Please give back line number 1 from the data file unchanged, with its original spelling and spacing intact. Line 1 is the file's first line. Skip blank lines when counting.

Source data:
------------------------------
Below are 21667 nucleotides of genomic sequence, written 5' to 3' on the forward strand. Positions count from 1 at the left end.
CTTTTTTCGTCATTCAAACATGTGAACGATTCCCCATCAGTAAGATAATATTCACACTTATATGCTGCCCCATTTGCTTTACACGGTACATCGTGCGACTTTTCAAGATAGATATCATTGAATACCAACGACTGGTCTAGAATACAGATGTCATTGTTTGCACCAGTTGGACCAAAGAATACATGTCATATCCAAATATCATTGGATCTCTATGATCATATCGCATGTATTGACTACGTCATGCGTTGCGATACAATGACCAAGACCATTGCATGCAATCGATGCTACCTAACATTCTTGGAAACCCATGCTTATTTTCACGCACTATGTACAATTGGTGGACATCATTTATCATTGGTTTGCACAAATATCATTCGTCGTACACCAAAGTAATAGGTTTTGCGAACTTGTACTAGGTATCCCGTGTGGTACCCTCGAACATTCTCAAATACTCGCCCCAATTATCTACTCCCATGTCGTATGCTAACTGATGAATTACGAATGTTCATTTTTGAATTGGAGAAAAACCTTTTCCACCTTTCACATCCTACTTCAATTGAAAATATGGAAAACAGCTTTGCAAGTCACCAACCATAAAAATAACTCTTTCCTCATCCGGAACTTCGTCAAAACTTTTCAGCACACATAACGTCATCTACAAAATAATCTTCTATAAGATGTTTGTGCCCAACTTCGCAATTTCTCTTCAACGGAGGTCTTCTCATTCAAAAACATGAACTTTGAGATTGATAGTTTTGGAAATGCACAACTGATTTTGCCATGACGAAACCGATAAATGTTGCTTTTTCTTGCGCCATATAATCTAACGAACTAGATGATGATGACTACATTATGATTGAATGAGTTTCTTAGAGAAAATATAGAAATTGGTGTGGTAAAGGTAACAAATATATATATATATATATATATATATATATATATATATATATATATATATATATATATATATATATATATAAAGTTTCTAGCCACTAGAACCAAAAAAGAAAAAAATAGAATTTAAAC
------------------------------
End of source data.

Below are 21667 nucleotides of genomic sequence, written 5' to 3' on the forward strand. Positions count from 1 at the left end.